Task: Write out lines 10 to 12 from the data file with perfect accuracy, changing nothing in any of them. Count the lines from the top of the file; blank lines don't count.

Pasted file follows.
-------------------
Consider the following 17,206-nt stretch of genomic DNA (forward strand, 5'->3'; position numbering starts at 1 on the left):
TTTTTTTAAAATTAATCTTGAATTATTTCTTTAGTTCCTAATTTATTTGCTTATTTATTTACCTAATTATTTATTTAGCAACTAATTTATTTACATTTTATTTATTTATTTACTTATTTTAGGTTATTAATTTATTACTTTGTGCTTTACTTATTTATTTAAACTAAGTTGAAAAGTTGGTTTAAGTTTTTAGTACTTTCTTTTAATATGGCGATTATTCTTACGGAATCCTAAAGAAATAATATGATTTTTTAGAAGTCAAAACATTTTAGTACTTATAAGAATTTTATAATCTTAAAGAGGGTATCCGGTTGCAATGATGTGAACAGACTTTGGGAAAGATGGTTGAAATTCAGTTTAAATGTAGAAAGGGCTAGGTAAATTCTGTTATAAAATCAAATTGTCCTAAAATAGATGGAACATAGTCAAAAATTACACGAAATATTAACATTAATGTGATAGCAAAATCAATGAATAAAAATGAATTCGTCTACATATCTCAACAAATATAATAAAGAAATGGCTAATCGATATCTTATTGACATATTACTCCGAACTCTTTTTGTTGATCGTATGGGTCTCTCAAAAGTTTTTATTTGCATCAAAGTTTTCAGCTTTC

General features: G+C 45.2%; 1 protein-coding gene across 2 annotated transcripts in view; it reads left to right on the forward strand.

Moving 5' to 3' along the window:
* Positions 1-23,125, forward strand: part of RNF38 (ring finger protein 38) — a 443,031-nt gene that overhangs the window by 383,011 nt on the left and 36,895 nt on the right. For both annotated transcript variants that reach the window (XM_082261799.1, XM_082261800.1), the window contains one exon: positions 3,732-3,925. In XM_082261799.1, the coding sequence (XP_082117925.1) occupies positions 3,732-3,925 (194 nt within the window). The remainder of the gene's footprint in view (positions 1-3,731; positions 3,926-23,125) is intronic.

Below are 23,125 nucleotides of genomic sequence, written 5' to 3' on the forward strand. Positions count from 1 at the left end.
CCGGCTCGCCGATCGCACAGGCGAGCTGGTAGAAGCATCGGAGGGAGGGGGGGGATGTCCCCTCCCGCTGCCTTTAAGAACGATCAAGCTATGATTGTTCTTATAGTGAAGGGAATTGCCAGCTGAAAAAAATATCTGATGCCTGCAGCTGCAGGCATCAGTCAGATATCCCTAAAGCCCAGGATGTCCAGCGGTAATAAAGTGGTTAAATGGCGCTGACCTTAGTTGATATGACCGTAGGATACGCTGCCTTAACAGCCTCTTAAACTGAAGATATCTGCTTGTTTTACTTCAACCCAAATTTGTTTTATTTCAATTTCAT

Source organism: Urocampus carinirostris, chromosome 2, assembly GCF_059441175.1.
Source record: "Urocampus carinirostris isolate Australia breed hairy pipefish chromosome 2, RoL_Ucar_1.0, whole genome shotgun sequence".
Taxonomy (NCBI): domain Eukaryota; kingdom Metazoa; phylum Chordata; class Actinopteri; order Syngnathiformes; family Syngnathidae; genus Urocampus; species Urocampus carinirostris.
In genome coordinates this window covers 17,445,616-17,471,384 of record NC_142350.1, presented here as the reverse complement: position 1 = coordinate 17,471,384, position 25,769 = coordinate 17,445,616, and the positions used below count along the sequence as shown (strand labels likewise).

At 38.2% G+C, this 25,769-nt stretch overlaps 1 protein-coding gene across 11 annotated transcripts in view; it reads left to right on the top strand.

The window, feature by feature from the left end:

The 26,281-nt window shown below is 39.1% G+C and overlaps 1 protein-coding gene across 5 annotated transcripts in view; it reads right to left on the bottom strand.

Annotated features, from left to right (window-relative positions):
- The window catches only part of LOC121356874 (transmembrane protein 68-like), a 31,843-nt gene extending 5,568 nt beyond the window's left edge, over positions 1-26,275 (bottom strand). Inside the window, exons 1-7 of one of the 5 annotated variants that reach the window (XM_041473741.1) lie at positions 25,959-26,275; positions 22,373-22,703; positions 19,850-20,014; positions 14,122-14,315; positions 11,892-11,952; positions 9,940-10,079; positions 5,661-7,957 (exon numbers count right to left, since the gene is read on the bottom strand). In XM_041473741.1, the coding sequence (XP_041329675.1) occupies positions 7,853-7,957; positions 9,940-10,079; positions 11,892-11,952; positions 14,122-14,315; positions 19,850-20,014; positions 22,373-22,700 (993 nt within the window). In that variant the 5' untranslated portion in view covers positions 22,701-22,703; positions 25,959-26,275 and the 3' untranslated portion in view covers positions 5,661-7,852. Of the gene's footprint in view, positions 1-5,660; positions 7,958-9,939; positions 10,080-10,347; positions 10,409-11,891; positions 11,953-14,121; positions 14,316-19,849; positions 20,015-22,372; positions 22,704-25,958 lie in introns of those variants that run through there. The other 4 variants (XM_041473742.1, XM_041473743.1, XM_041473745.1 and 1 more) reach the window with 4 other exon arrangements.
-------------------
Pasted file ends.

Taxonomy (NCBI): domain Eukaryota; kingdom Metazoa; phylum Chordata; class Actinopteri; order Syngnathiformes; family Syngnathidae; genus Urocampus; species Urocampus carinirostris.
In genome coordinates this window covers 17,445,616-17,471,384 of record NC_142350.1, presented here as the reverse complement: position 1 = coordinate 17,471,384, position 25,769 = coordinate 17,445,616, and the positions used below count along the sequence as shown (strand labels likewise).

At 38.2% G+C, this 25,769-nt stretch overlaps 1 protein-coding gene across 11 annotated transcripts in view; it reads left to right on the top strand.